Orthorexia – As nutrition professionals do we truly know how to identify it?

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As nutrition professionals, it is quite common for us to see people with eating disorders, mainly Anorexia Nervosa, Bulimia Nervosa, and Binge Eating.

In a society obsessed with body image, when does being overly concerned about health, become dangerous or a problem?

In this article, we will discuss Orthorexia, how we can identify it during a nutrition consultation, and what should be considered for the nutritional intervention.


What is Orthorexia?

When having an excessive worry about the quality and purity of our food, we can be dealing with an eating disorder known as Orthorexia Nervosa, from the Greek word "orthós" which means right and "orexsis" which means hunger.

It is defined by an "obsession of eating healthy", looking to consume only clean foods, raw, fresh, organic, with no Genetically Modified Organism (GMOs), avoiding high levels of fat, cis and trans, salt or sugar, etc.

This obsession leads to the exclusion of essential nutrients important for physical and mental well-being, causing severe nutritional deficiencies and weight loss due to the decrease in nutritional variety and daily caloric ingestion. With no diagnosis criteria defined, it becomes difficult to diagnose this disorder and to know with precision the number of people that suffer from it.

How to identify if being concerned with eating well is a risk?

Wanting to be especially careful when selecting healthy foods that are less processed and with adequate cooking methods is not a synonym for orthorexia.

The presence of this disorder usually includes suffering and interferes with one's life quality as people tend to have a hard time fitting in social events that include non-controlled food options, most of the time feeling guilty and overwhelming anxiety.

The exclusion of these types of events, like dinner with friends, is very common. However, as a solution, individuals with orthorexia many times choose to take their own food so they can have control over every food ingested, from its composition, quality, and confection. Studies have shown that many individuals with orthorexia also suffer from obsessive-compulsive disorder.

Signs to look for during a nutrition consultation:

  • Obsession regarding the list of ingredients and its respective nutritional composition;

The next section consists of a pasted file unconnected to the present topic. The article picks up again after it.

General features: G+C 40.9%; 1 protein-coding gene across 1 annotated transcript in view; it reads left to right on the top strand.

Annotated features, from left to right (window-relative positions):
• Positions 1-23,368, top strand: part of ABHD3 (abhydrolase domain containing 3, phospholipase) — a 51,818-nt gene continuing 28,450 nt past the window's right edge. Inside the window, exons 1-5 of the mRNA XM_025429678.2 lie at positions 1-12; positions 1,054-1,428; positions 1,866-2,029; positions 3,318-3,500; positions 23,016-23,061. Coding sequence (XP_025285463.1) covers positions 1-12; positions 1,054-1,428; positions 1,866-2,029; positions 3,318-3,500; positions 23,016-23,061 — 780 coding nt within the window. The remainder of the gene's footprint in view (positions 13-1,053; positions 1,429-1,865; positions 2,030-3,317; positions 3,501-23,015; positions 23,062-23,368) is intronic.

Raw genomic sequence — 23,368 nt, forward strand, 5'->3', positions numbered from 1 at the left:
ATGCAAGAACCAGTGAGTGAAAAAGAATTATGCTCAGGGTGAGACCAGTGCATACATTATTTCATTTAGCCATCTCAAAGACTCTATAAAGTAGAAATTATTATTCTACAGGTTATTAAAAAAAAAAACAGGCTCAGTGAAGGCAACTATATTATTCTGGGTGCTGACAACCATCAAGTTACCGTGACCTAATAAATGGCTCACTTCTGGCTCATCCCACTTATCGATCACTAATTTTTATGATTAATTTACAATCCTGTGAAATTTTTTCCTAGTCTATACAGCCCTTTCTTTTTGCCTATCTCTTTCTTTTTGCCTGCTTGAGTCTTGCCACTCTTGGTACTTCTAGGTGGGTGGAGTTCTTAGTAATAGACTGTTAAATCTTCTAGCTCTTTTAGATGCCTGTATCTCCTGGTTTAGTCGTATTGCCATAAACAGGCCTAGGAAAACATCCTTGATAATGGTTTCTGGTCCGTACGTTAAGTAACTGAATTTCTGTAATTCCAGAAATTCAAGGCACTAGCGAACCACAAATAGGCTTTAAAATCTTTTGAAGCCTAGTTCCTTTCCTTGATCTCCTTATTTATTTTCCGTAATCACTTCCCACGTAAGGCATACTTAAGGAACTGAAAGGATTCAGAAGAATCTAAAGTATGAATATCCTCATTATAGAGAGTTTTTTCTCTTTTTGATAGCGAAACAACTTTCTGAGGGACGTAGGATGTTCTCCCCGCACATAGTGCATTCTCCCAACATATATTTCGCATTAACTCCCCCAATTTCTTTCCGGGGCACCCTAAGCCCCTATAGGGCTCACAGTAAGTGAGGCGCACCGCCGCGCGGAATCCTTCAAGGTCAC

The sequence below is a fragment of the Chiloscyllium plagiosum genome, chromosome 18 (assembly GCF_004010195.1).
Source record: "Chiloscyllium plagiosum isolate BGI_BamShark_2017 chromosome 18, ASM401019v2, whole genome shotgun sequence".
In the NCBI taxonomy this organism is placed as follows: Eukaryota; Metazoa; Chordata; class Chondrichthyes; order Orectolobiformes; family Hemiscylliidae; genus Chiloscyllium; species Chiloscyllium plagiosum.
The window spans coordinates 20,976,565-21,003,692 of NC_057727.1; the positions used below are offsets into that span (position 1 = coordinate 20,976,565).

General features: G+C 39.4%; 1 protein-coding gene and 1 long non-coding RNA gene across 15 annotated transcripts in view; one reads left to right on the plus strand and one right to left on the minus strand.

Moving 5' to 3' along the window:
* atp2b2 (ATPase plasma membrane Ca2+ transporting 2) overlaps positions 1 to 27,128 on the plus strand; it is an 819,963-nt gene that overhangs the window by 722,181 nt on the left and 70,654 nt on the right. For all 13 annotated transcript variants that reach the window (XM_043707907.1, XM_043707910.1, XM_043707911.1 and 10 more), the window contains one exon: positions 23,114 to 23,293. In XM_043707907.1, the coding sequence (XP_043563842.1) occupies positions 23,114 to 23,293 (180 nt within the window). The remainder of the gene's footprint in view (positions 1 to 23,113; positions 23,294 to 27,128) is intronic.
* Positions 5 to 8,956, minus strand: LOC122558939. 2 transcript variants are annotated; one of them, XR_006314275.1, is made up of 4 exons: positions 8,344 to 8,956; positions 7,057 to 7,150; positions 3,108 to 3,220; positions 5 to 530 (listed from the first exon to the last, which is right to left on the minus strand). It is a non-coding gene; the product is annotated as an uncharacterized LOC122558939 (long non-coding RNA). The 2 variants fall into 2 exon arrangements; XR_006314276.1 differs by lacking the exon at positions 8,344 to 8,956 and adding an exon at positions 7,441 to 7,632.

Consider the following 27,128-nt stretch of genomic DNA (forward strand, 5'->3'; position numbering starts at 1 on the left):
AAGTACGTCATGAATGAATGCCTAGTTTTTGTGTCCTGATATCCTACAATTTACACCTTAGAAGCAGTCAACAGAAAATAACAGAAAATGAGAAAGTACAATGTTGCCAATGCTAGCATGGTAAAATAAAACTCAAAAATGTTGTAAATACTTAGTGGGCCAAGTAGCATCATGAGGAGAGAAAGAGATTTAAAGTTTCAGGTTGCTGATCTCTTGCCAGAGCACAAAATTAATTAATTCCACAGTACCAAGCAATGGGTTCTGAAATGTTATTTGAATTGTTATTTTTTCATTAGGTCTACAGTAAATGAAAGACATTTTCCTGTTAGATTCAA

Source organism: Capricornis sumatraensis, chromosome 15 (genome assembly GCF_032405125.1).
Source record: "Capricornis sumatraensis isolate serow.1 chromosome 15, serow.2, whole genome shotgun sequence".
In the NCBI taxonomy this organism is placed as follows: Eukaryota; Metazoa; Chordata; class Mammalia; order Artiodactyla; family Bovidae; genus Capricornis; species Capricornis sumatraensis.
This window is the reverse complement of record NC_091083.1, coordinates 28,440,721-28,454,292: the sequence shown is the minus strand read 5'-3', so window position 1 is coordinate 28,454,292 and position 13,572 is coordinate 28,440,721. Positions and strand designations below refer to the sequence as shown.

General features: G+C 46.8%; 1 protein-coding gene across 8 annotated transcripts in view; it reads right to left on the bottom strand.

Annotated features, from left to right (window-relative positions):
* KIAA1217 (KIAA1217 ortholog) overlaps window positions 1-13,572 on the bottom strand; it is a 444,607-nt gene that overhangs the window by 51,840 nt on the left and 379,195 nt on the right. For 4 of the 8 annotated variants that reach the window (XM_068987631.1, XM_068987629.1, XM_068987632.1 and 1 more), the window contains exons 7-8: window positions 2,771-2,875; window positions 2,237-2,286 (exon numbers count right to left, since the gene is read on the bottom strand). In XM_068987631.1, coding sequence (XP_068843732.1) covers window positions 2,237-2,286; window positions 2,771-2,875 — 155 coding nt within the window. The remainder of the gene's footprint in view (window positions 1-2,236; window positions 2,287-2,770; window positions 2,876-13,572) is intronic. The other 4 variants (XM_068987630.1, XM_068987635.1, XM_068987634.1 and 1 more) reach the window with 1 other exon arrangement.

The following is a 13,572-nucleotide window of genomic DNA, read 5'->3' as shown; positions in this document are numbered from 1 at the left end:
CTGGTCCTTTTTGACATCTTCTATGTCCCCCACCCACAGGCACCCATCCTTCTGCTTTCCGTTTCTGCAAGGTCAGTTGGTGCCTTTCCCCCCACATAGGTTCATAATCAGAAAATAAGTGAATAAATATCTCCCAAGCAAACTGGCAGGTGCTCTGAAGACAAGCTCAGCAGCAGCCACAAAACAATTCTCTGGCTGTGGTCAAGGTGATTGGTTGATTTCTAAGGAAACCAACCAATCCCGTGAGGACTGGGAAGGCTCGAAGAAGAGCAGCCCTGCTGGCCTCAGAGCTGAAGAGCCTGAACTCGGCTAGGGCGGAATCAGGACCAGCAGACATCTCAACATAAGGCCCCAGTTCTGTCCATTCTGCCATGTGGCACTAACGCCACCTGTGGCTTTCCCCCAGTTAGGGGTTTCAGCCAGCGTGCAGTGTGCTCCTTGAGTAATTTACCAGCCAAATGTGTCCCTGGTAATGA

• A more significant concern with the nutritional benefit of ingredients;
  • Severe restriction of a large number of foods;
  • Incapability to eat foods that are not considered "healthy" or "pure";
  • Atypical interest in what others eat;
  • Spending a significant amount of their day to think about these foods and ways of preparing;
  • To feel anguish and despair in social situations where "safe/healthy/approved" meals aren't available;
  • There may or may not exist a concern with body image;
  • To avoid eating out.

Treatment and nutritional intervention

There isn't a specific treatment for this condition, as it is still quite challenging to diagnose. Nonetheless, the presence of a multidisciplinary team including a psychiatrist and psychologist, as well as a dietitian/nutritionist, is essential to the treatment of these types of disorders.

As dietitians, we should prioritize the exposure and variety of suppressed foods in eating choices, work towards the goal weight, and tackle nutritional deficits. Having family support is crucial for the improvement in behavior.

We should be aware of these behavioral signs during the consultation so that they can be treated accordingly, with no physical or emotional setbacks for the individual.

Providing nutritional literacy, together with food education during the consultation, are the main tools for adopting healthy food habits in a controlled and informed manner.


Orthorexia is an eating disorder that is becoming quite common in today's modern society. A nutrition professional needs to be prepared to identify and flag these cases so that early intervention is made.

Tools such as Nutrium allow a dietitian to have more regular contact with their patients and to be able to follow up and guide them more easily during this treatment.

If you haven't tried it, register here and see how easy it is to keep up with your clients through the mobile app.

References:

  • Koven, Nancy S., and Alexandra W. Abry. "The clinical basis of orthorexia nervosa: emerging perspectives." Neuropsychiatric disease and treatment 11 (2015): 385.
  • Nevin, Suzanne M., and Lenny R. Vartanian. "The stigma of clean dieting and orthorexia nervosa." Journal of eating disorders 5.1 (2017): 37.
  • https://www.nationaleatingdisorders.org/